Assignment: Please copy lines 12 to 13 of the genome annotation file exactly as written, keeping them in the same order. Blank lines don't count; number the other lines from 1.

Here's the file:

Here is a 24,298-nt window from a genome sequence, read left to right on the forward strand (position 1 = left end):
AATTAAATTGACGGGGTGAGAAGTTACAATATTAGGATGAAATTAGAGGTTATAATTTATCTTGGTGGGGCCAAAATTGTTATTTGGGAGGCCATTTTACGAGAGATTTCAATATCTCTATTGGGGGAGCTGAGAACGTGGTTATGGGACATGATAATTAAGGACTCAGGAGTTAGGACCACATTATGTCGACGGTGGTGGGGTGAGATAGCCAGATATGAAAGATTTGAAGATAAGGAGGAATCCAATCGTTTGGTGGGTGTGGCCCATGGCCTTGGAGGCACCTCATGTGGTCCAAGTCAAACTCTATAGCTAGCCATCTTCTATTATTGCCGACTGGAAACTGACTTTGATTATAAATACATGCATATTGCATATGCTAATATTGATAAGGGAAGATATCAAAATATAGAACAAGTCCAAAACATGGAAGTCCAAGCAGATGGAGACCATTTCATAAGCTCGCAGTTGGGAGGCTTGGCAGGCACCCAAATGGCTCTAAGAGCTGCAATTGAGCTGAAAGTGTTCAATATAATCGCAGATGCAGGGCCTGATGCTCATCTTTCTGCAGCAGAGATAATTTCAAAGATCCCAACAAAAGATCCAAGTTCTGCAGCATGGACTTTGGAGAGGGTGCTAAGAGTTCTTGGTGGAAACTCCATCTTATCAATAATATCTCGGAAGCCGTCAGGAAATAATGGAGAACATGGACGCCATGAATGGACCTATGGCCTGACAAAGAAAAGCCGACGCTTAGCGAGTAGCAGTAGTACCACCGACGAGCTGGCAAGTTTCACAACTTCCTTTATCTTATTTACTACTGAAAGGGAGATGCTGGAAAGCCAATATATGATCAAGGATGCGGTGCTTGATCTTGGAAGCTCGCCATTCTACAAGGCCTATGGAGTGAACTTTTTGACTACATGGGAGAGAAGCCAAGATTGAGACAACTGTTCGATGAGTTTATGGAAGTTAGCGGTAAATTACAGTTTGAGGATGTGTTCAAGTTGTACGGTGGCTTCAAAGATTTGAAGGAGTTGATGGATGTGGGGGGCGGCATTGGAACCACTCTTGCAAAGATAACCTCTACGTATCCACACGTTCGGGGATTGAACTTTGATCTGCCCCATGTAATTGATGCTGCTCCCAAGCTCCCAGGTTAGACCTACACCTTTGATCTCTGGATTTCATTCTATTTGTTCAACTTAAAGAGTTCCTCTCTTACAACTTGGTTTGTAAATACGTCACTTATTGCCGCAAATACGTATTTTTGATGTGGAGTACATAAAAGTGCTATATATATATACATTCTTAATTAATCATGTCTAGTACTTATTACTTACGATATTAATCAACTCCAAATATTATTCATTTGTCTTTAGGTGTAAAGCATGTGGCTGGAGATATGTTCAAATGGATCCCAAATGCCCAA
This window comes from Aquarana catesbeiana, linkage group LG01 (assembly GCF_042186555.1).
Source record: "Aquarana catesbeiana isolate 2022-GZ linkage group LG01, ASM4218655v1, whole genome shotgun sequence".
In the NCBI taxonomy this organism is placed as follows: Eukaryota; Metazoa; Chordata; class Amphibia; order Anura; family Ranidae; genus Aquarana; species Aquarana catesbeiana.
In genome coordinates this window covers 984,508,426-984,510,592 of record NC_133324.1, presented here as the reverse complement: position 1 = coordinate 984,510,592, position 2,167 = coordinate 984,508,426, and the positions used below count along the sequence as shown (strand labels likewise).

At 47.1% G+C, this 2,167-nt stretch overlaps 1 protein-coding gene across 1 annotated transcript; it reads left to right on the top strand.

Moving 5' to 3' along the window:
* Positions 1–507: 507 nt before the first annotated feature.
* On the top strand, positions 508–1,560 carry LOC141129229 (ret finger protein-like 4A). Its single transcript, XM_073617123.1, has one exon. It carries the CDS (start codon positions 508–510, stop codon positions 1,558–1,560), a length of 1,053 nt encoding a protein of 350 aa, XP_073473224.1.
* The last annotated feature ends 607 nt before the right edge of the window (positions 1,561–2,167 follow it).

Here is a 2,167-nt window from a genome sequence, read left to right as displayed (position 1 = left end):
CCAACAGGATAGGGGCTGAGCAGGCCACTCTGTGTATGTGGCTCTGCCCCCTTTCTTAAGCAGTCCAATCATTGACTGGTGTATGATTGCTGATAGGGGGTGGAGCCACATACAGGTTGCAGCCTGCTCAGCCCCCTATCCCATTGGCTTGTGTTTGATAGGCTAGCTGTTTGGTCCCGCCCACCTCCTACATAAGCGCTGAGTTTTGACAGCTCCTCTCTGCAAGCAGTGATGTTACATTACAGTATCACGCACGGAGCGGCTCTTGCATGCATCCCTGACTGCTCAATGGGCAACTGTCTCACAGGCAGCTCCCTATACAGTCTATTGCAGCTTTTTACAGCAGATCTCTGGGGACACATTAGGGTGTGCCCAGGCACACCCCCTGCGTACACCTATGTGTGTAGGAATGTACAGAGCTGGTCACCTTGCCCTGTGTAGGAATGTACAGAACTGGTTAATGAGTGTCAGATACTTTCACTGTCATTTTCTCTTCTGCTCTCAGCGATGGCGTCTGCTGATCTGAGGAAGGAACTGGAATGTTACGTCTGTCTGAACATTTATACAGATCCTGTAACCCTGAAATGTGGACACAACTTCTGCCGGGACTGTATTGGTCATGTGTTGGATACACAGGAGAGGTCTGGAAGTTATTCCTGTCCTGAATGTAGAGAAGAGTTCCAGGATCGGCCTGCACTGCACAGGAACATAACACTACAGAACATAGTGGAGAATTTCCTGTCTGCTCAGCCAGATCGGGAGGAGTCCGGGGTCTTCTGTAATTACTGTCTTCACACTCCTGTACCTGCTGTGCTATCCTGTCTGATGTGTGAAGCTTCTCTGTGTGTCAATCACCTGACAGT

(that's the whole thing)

Here is a 2,167-nt window from a genome sequence, read left to right as displayed (position 1 = left end):
CCAACAGGATAGGGGCTGAGCAGGCCACTCTGTGTATGTGGCTCTGCCCCCTTTCTTAAGCAGTCCAATCATTGACTGGTGTATGATTGCTGATAGGGGGTGGAGCCACATACAGGTTGCAGCCTGCTCAGCCCCCTATCCCATTGGCTTGTGTTTGATAGGCTAGCTGTTTGGTCCCGCCCACCTCCTACATAAGCGCTGAGTTTTGACAGCTCCTCTCTGCAAGCAGTGATGTTACATTACAGTATCACGCACGGAGCGGCTCTTGCATGCATCCCTGACTGCTCAATGGGCAACTGTCTCACAGGCAGCTCCCTATACAGTCTATTGCAGCTTTTTACAGCAGATCTCTGGGGACACATTAGGGTGTGCCCAGGCACACCCCCTGCGTACACCTATGTGTGTAGGAATGTACAGAGCTGGTCACCTTGCCCTGTGTAGGAATGTACAGAACTGGTTAATGAGTGTCAGATACTTTCACTGTCATTTTCTCTTCTGCTCTCAGCGATGGCGTCTGCTGATCTGAGGAAGGAACTGGAATGTTACGTCTGTCTGAACATTTATACAGATCCTGTAACCCTGAAATGTGGACACAACTTCTGCCGGGACTGTATTGGTCATGTGTTGGATACACAGGAGAGGTCTGGAAGTTATTCCTGTCCTGAATGTAGAGAAGAGTTCCAGGATCGGCCTGCACTGCACAGGAACATAACACTACAGAACATAGTGGAGAATTTCCTGTCTGCTCAGCCAGATCGGGAGGAGTCCGGGGTCTTCTGTAATTACTGTCTTCACACTCCTGTACCTGCTGTGCTATCCTGTCTGATGTGTGAAGCTTCTCTGTGTGTCAATCACCTGACAGT